My great-great-grandmother Ann Paget's journey from Birmingham UK to Newcastle NSW started on 13 December 1845 when, aged sixteen, she was committed to a 'House of Correction' for 'disorderly conduct' at Solihull.

Less than a year later, on 19 October 1846, aged seventeen, she was '... convicted of stealing a chemise and other linen from a house in Park-Street, Birmingham ...'. Several previous convictions, and a list of summary punishments showing a history of petty crime ensured that she was sentenced to be transported for seven years.

Still aged seventeen, Ann arrived in Hobart Town, Van Diemen's Land on the fifth voyage of the convict transport Asia on 21 July 1847. The surgeon's report on her conduct during the voyage was 'Bad'. In her description as recorded in her convict record she had a 'large mouth'. This is a physical attribute, but it may well have also referred to her penchant for insolence to her superiors.

 

Read more: Ann Paget, Biography of Ann Paget,

 

Ann Pickett was a troubled and troublesome prisoner who re-offended many times. Although she seems not to have been a particularly likeable person - and to have brought a lot of her problems on herself - it is difficult not to feel some sympathy for her. These were not easy times to be a woman, especially one who was single and alone in a male-dominated penal colony.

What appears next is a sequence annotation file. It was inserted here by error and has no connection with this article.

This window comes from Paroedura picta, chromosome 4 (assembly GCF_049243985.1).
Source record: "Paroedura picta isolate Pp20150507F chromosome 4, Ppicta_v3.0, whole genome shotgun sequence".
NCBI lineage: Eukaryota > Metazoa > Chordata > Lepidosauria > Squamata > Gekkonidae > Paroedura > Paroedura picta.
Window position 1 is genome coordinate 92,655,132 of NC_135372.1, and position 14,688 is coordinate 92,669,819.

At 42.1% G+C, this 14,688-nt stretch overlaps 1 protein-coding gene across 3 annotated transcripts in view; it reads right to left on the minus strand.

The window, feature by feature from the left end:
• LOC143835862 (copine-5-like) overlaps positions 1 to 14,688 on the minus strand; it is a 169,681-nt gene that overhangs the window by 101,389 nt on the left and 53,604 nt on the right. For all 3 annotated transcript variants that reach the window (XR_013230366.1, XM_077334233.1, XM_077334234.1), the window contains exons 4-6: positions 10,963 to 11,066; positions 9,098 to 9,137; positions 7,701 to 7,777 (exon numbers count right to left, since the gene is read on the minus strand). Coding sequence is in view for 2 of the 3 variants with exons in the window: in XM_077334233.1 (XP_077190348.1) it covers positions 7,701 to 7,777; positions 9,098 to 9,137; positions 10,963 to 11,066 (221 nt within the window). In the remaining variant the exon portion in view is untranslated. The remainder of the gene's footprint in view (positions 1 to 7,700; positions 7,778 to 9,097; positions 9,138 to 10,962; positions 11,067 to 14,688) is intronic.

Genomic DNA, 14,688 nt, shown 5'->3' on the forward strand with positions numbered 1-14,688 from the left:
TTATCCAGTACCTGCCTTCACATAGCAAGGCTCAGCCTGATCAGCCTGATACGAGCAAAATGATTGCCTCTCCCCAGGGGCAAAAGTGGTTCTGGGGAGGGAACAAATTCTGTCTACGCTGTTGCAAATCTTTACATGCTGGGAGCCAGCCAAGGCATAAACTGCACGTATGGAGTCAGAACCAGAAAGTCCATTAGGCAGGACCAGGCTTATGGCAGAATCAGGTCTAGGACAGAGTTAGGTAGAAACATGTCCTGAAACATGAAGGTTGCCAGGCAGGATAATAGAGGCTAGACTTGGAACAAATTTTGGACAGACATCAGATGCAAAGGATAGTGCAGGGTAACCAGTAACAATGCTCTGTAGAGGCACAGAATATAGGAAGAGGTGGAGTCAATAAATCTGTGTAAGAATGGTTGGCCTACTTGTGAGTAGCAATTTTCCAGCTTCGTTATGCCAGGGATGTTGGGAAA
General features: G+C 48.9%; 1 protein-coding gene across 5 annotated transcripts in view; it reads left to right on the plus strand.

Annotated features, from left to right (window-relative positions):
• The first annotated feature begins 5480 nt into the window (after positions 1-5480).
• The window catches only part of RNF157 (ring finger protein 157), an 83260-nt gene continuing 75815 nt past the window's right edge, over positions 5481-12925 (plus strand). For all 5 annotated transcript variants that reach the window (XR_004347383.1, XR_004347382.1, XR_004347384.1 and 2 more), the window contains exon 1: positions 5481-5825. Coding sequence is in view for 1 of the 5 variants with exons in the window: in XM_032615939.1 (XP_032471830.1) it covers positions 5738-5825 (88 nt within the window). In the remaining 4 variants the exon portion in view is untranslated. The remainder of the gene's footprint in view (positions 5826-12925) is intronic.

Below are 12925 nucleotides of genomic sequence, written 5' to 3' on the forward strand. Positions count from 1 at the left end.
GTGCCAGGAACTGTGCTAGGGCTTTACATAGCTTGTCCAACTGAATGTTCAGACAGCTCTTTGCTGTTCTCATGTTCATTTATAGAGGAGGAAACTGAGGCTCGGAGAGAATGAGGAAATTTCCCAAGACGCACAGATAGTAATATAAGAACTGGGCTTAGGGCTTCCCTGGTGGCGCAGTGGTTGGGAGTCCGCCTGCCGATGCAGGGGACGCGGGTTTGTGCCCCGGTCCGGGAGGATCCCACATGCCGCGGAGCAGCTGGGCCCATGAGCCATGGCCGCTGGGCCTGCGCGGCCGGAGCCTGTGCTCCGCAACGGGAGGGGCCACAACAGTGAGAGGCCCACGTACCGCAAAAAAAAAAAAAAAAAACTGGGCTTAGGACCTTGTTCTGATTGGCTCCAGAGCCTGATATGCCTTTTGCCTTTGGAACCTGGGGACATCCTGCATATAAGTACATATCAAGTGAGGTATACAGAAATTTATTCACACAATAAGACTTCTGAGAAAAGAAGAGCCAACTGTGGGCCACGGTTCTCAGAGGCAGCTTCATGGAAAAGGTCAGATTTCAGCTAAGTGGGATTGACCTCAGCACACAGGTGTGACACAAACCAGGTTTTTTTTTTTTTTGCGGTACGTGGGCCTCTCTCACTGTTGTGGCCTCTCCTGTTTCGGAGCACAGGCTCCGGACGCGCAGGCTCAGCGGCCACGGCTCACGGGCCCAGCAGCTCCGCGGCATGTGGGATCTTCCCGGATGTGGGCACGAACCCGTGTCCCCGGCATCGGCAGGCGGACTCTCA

Read more on Ann Pickett.

 

 

 


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For academic referencing (suggestion only) Database: [http address], FCRC Female Convicts in Van Diemen’s Land database, entry for xxxx ID no xxx, accessed [date].

For academic referencing (suggestion only) Website:  Female Convicts Research Centre Inc., accessed [date] from [http address].